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Design Better Software with the Inversion of Control Pattern : Page 2

The Inversion of Control pattern facilitates reuse, loose coupling, and easy testing of software components. Learn how to use it in your software design.


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IoC Frameworks
Several open source IoC frameworks like Spring, PicoContainer, and HiveMind support the IoC pattern. While the general IoC principle is simple, each of these frameworks supports different implementations and offers different benefits. The IoC pattern can be implemented in three ways: setter based, constructor based, and interface based. This section briefly discusses each of them. For more in-depth details, refer to the frameworks' home pages.

Setter-Based IoC
This type of IoC uses a setter method to inject the referenced object into a referring object. This is the most common type of IoC, and both Spring and PicoContainer implement it. Setter-based IoC is good for objects that take optional parameters and objects that need to change their properties many times during their lifecycles. Its main disadvantage is that you need to expose all the properties of an object to the outside world when using a setter method. This breaks one of the key OO principles: data encapsulation and information hiding.

Constructor-Based IoC
This type of IoC uses a constructor to set the reference of the object. Its main advantage is that only the creator knows about the referenced object. Once the object is created, the client code that uses the object is unaware of the referenced object. This approach may not work in all types of applications, however. For example, if you use an external API that needs a default constructor, then you need to go with a setter-based IoC. A constructor-based IoC is the main type of implementation in Spring.



Interface-Based IoC
In this type of IoC, objects implement a specific interface from the IoC framework, which the IoC framework will use to properly inject the objects. One of the main advantages of this type is that it doesn't need an external configuration file to configure the object references. Since you need to use the IoC framework's marker interface, the IoC framework knows how to glue the objects together. It is similar to using EJB. Any EJB container knows how to instantiate your objects and hook them with itself. The main disadvantage of this approach is that the marker interface ties your application to a specific IoC framework. Apache Avalon is based on this approach but this project has been closed.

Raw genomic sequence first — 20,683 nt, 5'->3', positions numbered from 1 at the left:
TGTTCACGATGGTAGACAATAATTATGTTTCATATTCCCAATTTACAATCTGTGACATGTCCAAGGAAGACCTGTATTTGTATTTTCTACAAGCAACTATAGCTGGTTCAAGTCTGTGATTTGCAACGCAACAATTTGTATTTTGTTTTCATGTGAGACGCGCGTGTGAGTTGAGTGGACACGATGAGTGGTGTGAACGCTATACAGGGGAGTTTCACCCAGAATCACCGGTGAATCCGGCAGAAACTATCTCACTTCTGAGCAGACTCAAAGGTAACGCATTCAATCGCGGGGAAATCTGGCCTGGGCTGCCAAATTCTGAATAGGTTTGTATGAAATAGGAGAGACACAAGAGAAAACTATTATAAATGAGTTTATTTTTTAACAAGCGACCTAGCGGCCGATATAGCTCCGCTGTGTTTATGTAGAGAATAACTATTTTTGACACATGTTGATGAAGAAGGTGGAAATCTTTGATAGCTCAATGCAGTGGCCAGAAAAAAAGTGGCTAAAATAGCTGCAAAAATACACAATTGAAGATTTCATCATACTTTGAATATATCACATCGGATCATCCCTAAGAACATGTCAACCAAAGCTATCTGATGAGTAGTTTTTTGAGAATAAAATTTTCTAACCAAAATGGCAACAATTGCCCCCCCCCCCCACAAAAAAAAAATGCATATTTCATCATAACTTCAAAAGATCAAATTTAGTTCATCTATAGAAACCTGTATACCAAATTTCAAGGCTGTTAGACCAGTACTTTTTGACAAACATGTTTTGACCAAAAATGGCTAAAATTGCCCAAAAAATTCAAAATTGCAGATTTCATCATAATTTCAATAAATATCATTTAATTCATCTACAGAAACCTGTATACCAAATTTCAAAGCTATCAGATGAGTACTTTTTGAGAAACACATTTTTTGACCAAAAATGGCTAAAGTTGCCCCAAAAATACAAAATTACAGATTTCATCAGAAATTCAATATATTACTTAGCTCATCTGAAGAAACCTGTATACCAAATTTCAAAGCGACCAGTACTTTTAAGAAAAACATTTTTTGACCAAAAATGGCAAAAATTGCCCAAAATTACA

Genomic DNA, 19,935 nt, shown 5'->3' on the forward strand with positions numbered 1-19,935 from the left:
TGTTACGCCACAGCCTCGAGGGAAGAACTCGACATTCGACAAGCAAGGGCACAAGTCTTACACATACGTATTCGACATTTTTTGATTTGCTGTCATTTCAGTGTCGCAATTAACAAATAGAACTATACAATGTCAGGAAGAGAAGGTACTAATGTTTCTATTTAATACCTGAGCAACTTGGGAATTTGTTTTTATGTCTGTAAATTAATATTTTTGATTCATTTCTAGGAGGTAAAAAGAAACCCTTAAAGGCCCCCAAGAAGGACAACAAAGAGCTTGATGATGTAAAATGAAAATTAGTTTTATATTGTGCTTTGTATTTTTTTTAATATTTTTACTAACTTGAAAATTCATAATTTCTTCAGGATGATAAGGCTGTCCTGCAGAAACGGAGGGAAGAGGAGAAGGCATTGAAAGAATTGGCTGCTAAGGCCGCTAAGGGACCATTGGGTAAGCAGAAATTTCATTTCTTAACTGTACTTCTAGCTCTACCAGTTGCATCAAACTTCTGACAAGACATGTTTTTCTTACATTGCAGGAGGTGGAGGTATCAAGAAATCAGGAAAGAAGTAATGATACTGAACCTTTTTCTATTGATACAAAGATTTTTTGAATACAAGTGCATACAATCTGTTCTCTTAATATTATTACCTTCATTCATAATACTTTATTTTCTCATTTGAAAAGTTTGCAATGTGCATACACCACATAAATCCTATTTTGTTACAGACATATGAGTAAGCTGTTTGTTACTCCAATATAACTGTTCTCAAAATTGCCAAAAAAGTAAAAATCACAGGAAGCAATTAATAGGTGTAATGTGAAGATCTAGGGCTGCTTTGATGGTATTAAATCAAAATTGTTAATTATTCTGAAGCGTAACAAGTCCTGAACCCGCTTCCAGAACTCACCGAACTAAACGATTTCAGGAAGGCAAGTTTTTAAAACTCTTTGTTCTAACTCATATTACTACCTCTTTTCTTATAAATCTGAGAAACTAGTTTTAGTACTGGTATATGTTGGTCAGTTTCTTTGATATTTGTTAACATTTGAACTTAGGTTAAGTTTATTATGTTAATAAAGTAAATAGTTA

An Example of IoC
If you are starting a new project, you can choose any of the open source IoC frameworks based on your needs. If you want to use the IoC pattern in your existing project then you need to write your own classes that support IoC. Though the open source frameworks offer off-the-shelf components and may provide many more features than your own implementation, you can still develop a set of classes that support the IoC pattern. This section demonstrates how.

Say you want to write a CustomerService object to process customer data. Assume customer data is stored in two different places: a relational database and an XML file. You also want to have CustomerService create Customer objects by reading data from either the database or the XML file. Now, say you want to accomplish this without changing the source code of CustomerService to switch between the database and XML file.

DataSource
First, design an interface (see Listing 4) and define common methods, which you will use to retrieve and store customer data. Both XMLDataSource and JDBCDataSource classes implement this interface.

public interface DataSource { public Object retrieveObject(); public void setDataSourceName(String name); public String getDataSourceName(); public void storeObject(Object object); } Listing 4. Common Interface to Customer Data

XMLDataSource
Listing 5 shows a class that implements DataSource and provides an implementation that uses an XML file to retrieve and store customer data.

public class XMLDataSource implements DataSource { private String name; /** * Default Constructor */ public XMLDataSource() { super(); } /** * Retrieve Customer data from XML Source and construct * Customer object */ public Object retrieveObject() { //get XML data, parse it and then construct //Customer object return new Customer("XML",10); } /** * Set the DataSource name */ public void setDataSourceName(String name) { this.name=name; } /** * Return DataSource name */ public String getDataSourceName() { return name; } /** * Store Customer into XML file */ public void storeObject(Object object) { //Retrieve customer data and store it in //XML file } } Listing 5. Class to Retrieve Customer Data from XML File

RelationalDataSource
The class in Listing 6 also implements DataSource and provides the same implementation as XMLDataSource with only one difference: this class retrieves and stores customer data using a relational database.

public class RelationalDataSource implements DataSource { private String name; /** * Default constructor */ public RelationalDataSource() { super(); } /** * Using the DataSource retrieve data for Customer and build a * Customer object to return it to the caller */ public Object retrieveObject() { //get data for Customer object from DB and create a //Customer object return new Customer("Relational",10); } /** * Set the DataSource name */ public void setDataSourceName(String name) { this.name=name; } /** * Return the name of the DataSource */ public String getDataSourceName() { return name; } /** * Store Customer into relational DB */ public void storeObject(Object object) { //store the customer data into Relational DB } } Listing 6. Class to Retrieve Customer Data from Relational DB



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